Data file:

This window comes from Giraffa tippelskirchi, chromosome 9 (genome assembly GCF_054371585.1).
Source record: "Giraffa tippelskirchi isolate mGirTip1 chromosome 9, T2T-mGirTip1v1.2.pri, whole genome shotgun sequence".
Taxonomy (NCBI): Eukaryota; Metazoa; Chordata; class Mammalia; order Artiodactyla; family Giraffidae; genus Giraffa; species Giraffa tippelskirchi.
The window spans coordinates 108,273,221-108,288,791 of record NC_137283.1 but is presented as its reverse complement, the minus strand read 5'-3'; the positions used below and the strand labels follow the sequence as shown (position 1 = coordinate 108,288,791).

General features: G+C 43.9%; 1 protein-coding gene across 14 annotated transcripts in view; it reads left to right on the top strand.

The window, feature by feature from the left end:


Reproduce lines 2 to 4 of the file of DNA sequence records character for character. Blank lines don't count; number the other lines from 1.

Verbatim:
Source record: "Giraffa tippelskirchi isolate mGirTip1 chromosome 9, T2T-mGirTip1v1.2.pri, whole genome shotgun sequence".
Taxonomy (NCBI): Eukaryota; Metazoa; Chordata; class Mammalia; order Artiodactyla; family Giraffidae; genus Giraffa; species Giraffa tippelskirchi.
The window spans coordinates 108,273,221-108,288,791 of record NC_137283.1 but is presented as its reverse complement, the minus strand read 5'-3'; the positions used below and the strand labels follow the sequence as shown (position 1 = coordinate 108,288,791).